COMPLY: Clarity on money-laundering reports eases angst
* SEC clears up concern on anti-money laundering reports
* FINRA can ask brokerages to report suspicious transactions
* Brokerages had worried about possible criminal penalties
By Suzanne Barlyn
Feb 17 (Reuters) - Informing regulators about efforts to curb possible money laundering should be a simple process for brokerages. Instead, it has, in the past, led to tricky situations in which brokerage-compliance professionals feared breaking the law by sharing those details.
A recent letter to the brokerage industry from the U.S. Securities and Exchange Commission has eased that concern. The agency clarified that brokerages can share copies of reports about suspected money laundering to their privately-funded regulator, the Financial Industry Regulatory Authority (FINRA).
FINRA says its ability to get that information directly from brokerages will help examiners better assess whether a brokerage is adequately complying with anti-money laundering rules. The requirements include monitoring for and reporting fraudulent trading activity.
Federal law has long required financial companies that suspect money laundering or fraud by customers to file so-called "suspicious activity reports", or SARs, with the U.S. Treasury Department. But secrecy laws have made it tricky to easily share that information with private self-regulatory organizations.
In a letter to the industry on Jan. 26, the SEC said that FINRA can now request the reports directly from brokerages during examinations and investigations, instead of having to take the extra steps of requesting them from the SEC or the Financial Crimes Enforcement Network, (FinCEN), the Treasury Department bureau that handles the reports.
Financial companies must file a report with FinCEN within 30 days of a suspicious transaction. The reports and certain related details are subject to federal secrecy restrictions.
The SEC's letter ended a peculiar period that began in early 2011, when the Treasury Department changed its rules in an effort to enhance confidentiality protection for SARs.
For roughly the past year, FINRA could not ask brokerages for certain reports about suspicious transactions, and brokerages could not hand them over.
But Treasury's new confidentiality rules were so restrictive that not even industry-funded self regulatory organizations, such as FINRA, that are overseen by government agencies were allowed to ask financial companies for such reports.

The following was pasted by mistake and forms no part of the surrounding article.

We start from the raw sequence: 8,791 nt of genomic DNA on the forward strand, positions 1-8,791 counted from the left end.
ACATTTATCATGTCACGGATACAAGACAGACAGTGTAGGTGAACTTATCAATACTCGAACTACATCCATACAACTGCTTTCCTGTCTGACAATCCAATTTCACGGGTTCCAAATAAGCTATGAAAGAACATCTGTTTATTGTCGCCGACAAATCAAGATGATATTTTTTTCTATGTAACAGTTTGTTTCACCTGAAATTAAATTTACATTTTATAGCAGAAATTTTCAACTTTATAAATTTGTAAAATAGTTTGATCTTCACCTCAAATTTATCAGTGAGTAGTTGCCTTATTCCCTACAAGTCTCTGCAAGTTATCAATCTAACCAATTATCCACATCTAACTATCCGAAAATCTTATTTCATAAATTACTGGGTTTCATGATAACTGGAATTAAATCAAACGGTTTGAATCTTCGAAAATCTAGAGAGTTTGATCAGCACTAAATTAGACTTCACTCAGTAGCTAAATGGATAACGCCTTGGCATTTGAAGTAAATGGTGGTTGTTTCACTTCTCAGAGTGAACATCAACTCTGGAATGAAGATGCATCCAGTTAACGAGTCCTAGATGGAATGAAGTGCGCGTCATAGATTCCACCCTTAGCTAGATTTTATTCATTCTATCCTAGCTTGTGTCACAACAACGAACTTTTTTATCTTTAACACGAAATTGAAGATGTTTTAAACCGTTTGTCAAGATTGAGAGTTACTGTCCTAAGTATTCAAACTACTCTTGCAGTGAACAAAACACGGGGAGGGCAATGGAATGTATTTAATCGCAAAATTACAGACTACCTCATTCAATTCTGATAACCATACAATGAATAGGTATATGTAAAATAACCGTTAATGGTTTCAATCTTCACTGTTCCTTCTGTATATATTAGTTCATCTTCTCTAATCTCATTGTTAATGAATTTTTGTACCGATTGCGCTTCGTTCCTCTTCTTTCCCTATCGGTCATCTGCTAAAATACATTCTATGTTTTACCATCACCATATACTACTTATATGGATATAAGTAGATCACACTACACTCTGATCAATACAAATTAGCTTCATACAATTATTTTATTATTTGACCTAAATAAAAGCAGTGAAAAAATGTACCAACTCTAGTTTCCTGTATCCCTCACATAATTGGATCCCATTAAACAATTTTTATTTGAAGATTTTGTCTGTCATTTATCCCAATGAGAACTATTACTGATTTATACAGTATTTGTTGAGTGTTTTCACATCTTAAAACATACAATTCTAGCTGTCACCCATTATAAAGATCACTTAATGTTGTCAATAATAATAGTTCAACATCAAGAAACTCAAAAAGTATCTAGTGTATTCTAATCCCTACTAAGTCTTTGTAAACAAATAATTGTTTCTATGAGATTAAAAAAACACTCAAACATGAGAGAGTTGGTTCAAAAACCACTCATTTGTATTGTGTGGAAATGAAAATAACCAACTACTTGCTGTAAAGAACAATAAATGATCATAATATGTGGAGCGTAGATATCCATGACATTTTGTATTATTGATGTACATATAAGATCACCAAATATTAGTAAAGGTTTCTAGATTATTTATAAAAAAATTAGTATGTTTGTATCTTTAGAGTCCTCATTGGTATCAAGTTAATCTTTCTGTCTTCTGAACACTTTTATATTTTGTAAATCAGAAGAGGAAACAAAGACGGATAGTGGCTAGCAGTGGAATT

Instead, FINRA had to request them from either the SEC or FinCEN, adding extra steps and time to examinations and investigations.
Agencies, such as the SEC, had to authorize the self-regulatory groups to request the reports. It isn't clear why the process took so long, but the delay was not surprising, said insiders, because of numerous rulemakings and other tasks the agency must tend to under the Dodd-Frank financial reform law.
The SEC's recent letter from Carlo diFlorio, who heads its Office of Compliance Inspections and Examinations, finally gave that authorization.
"It very significantly changes the status quo," said Emily Gordy, a senior vice president of enforcement for FINRA.
Brokerage industry compliance professionals are also relieved. They have long questioned the circumstances under which they could give suspicious-activity reports to FINRA, even before the Treasury Department changed its rules.
"FINRA would ask for (the report) and no one knew what they could give," said Betty Santangelo, a white-collar criminal defense lawyer at Schulte Roth & Zabel LLP in New York.
Those worries were justified, said Aaron Kahler, a principal at C&A Consulting in New York, who advises companies on anti-money laundering compliance issues.
Federal law allows compliance officers to share the reports with other employees in the compliance department or with certain members of a company's board of directors. But employees who tell others beyond those circles about a report, even if they work at the same company, can be arrested, he said.
"People are very careful about this," said Kahler.
Some brokerages, prior to last year's rule change, tried to get around the issue by showing examiners copies of the reports but not letting FINRA keep them, Santangelo said. But that strategy has become less practical, since FINRA is conducting more of its examinations by analyzing information remotely, instead of at a brokerage office, Santangelo said.
She is concerned, however, about FINRA's own policies and procedures for protecting the reports and hopes the regulator will eventually make at least some of those details public. FINRA has such policies in place to ensure compliance with federal rules, Gordy said in an emailed statement. She declined to provide specifics.
The regulator's new clear and direct access to more of the industry's anti-money laundering information should enhance FINRA's productivity in the anti-money-laundering area.
Alma Angotti, a director at Navigant Consulting, Inc. who advises companies on anti-money-laundering issues, is familiar with those challenges. She was a senior enforcement lawyer in FINRA's anti-money-laundering compliance unit for seven years, until June.
The past year has been fraught with obstacles, she said. "It was not easy for FINRA to get their work done."
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